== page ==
Science Questions

Sun, 29th Jan 2006

Part of the show Meteorites, Satellites and Avoiding Asteroids


Liam in Skegness asked:

I was just wondering what grenades are made out of, and why does it take a while to go off after the pin is taken out?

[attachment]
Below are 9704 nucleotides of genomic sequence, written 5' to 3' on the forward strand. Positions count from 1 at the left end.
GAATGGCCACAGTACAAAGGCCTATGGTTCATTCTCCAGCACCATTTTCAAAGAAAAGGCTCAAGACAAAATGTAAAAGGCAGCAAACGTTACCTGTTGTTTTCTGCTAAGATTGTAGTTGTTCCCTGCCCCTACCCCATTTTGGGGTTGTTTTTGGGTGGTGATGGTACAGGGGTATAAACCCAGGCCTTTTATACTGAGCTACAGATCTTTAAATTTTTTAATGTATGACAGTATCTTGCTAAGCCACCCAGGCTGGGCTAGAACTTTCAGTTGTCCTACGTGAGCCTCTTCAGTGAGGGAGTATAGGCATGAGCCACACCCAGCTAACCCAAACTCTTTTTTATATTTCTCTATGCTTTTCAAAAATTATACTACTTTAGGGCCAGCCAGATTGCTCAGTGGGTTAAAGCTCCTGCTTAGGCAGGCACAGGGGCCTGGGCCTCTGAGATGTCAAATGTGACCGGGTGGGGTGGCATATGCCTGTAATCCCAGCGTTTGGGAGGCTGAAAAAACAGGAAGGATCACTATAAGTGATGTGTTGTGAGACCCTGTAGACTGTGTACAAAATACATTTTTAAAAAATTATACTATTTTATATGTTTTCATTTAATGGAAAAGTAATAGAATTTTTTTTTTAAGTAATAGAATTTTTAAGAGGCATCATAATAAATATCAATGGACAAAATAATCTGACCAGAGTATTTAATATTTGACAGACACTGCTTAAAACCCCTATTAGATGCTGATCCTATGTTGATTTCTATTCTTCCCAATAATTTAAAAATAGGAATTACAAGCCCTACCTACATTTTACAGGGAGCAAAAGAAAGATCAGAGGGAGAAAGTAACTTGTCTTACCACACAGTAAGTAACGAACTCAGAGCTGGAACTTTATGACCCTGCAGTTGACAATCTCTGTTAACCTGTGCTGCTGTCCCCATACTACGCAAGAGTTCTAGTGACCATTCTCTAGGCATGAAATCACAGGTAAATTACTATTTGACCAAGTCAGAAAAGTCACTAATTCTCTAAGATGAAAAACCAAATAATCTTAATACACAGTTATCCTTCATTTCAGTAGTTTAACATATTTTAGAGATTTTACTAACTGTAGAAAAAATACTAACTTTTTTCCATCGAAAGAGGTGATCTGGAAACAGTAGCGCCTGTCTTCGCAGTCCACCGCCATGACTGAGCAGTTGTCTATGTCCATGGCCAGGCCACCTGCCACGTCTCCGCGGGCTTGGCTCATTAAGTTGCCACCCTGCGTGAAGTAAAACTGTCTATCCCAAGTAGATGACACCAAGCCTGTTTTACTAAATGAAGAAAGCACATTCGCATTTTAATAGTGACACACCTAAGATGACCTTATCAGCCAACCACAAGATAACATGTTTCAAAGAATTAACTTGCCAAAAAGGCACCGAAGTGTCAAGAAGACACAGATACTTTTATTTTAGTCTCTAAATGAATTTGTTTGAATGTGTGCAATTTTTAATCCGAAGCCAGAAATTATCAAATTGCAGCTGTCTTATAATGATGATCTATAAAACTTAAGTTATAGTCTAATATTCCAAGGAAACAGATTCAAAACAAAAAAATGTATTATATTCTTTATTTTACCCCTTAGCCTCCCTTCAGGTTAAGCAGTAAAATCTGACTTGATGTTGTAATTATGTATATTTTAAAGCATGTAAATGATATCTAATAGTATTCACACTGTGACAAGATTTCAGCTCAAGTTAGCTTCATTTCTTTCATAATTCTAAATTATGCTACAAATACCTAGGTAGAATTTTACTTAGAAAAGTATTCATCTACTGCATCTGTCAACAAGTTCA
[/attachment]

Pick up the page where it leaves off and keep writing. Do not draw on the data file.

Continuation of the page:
If you look at a hand grenade, it looks a bit like an egg. It's got a hard metal shell around the outside and it'' packed with high level explosives. At the top there's a trigger, and on the trigger is a really big spring. The spring pushes down on a hammer which pushes down inside the hand grenade. When you hold the handle closed and the pin is in it, it's compressed and can't go anywhere. As soon as you pull the pin out and let the handle up, it drives the hammer down inside the core of the hand grenade. In the bottom of the core is a detonator and it fires that off and lights a fuse. The fuse burns slowly for however long the grenade has been designed to burn for and that fuse detonates the main detonator and charge. This occurs a certain time later. The idea is that you know roughly how long it takes to go of, because when you lob it, it doesn't give the enemy an opportunity to pick it up and throw it back to you.


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